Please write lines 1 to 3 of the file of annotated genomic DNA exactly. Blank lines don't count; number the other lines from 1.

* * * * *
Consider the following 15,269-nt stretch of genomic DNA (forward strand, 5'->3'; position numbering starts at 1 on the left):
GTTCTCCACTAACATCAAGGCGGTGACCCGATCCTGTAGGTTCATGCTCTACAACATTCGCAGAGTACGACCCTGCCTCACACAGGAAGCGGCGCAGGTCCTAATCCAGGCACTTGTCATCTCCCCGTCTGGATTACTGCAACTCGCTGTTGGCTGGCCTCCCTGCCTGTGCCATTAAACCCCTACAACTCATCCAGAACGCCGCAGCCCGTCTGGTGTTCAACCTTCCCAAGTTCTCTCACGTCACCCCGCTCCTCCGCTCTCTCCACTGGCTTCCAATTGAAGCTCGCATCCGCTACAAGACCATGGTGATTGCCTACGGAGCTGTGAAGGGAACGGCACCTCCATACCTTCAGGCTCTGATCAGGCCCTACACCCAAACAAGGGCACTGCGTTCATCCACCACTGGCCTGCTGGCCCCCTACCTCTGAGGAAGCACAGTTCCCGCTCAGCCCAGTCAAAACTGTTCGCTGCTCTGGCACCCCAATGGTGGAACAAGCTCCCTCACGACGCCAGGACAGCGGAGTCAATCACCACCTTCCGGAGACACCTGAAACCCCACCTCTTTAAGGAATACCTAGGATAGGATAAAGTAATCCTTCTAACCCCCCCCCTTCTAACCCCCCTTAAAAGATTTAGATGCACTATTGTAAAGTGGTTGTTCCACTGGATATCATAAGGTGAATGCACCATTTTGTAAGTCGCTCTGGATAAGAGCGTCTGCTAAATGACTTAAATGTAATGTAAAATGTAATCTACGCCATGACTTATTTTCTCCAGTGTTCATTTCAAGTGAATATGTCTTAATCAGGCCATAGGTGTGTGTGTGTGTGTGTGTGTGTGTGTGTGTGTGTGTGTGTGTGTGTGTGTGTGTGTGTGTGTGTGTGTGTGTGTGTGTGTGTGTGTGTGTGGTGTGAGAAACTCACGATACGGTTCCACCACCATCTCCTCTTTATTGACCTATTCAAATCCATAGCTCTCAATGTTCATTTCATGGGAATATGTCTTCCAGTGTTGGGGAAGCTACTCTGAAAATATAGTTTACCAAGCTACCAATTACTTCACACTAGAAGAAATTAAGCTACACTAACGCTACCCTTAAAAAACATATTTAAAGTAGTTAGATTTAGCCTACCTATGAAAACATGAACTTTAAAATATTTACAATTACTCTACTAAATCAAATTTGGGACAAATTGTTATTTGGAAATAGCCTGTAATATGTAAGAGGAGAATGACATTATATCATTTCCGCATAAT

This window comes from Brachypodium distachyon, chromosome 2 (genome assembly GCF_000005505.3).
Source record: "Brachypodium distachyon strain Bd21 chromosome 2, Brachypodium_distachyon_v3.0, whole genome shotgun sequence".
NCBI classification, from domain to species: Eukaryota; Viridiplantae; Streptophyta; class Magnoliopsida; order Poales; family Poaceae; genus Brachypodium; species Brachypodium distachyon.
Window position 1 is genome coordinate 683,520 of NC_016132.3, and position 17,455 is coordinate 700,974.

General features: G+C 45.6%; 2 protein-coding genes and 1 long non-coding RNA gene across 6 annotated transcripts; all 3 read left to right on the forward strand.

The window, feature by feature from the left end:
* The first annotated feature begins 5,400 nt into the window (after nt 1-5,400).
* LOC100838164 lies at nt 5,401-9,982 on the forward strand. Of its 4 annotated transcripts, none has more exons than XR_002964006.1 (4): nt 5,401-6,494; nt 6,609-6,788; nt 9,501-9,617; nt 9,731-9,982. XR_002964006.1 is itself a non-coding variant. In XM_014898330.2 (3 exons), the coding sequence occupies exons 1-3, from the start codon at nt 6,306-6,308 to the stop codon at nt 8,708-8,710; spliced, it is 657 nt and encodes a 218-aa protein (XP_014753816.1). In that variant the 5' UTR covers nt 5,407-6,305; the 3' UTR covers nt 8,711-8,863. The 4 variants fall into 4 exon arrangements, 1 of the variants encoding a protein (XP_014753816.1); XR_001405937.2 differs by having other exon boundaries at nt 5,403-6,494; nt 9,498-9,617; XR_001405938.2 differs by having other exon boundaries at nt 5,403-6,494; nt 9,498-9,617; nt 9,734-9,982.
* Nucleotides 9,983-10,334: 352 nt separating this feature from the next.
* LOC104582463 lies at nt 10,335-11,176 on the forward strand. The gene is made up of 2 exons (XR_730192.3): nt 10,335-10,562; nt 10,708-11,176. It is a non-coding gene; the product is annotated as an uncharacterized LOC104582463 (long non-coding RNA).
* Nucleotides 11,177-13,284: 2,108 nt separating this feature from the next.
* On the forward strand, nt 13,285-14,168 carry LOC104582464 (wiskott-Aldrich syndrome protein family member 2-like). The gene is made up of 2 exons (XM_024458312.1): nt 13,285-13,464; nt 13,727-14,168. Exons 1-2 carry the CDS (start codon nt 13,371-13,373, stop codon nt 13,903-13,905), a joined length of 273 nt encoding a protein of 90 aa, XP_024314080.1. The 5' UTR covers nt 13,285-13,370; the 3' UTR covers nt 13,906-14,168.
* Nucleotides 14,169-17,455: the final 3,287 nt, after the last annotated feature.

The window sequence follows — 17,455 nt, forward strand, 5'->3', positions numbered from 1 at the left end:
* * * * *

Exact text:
Consider the following 15,269-nt stretch of genomic DNA (forward strand, 5'->3'; position numbering starts at 1 on the left):
GTTCTCCACTAACATCAAGGCGGTGACCCGATCCTGTAGGTTCATGCTCTACAACATTCGCAGAGTACGACCCTGCCTCACACAGGAAGCGGCGCAGGTCCTAATCCAGGCACTTGTCATCTCCCCGTCTGGATTACTGCAACTCGCTGTTGGCTGGCCTCCCTGCCTGTGCCATTAAACCCCTACAACTCATCCAGAACGCCGCAGCCCGTCTGGTGTTCAACCTTCCCAAGTTCTCTCACGTCACCCCGCTCCTCCGCTCTCTCCACTGGCTTCCAATTGAAGCTCGCATCCGCTACAAGACCATGGTGATTGCCTACGGAGCTGTGAAGGGAACGGCACCTCCATACCTTCAGGCTCTGATCAGGCCCTACACCCAAACAAGGGCACTGCGTTCATCCACCACTGGCCTGCTGGCCCCCTACCTCTGAGGAAGCACAGTTCCCGCTCAGCCCAGTCAAAACTGTTCGCTGCTCTGGCACCCCAATGGTGGAACAAGCTCCCTCACGACGCCAGGACAGCGGAGTCAATCACCACCTTCCGGAGACACCTGAAACCCCACCTCTTTAAGGAATACCTAGGATAGGATAAAGTAATCCTTCTAACCCCCCCCCTTCTAACCCCCCTTAAAAGATTTAGATGCACTATTGTAAAGTGGTTGTTCCACTGGATATCATAAGGTGAATGCACCATTTTGTAAGTCGCTCTGGATAAGAGCGTCTGCTAAATGACTTAAATGTAATGTAAAATGTAATCTACGCCATGACTTATTTTCTCCAGTGTTCATTTCAAGTGAATATGTCTTAATCAGGCCATAGGTGTGTGTGTGTGTGTGTGTGTGTGTGTGTGTGTGTGTGTGTGTGTGTGTGTGTGTGTGTGTGTGTGTGTGTGTGTGTGTGTGTGTGTGTGTGGTGTGAGAAACTCACGATACGGTTCCACCACCATCTCCTCTTTATTGACCTATTCAAATCCATAGCTCTCAATGTTCATTTCATGGGAATATGTCTTCCAGTGTTGGGGAAGCTACTCTGAAAATATAGTTTACCAAGCTACCAATTACTTCACACTAGAAGAAATTAAGCTACACTAACGCTACCCTTAAAAAACATATTTAAAGTAGTTAGATTTAGCCTACCTATGAAAACATGAACTTTAAAATATTTACAATTACTCTACTAAATCAAATTTGGGACAAATTGTTATTTGGAAATAGCCTGTAATATGTAAGAGGAGAATGACATTATATCATTTCCGCATAAT

This window comes from Brachypodium distachyon, chromosome 2 (genome assembly GCF_000005505.3).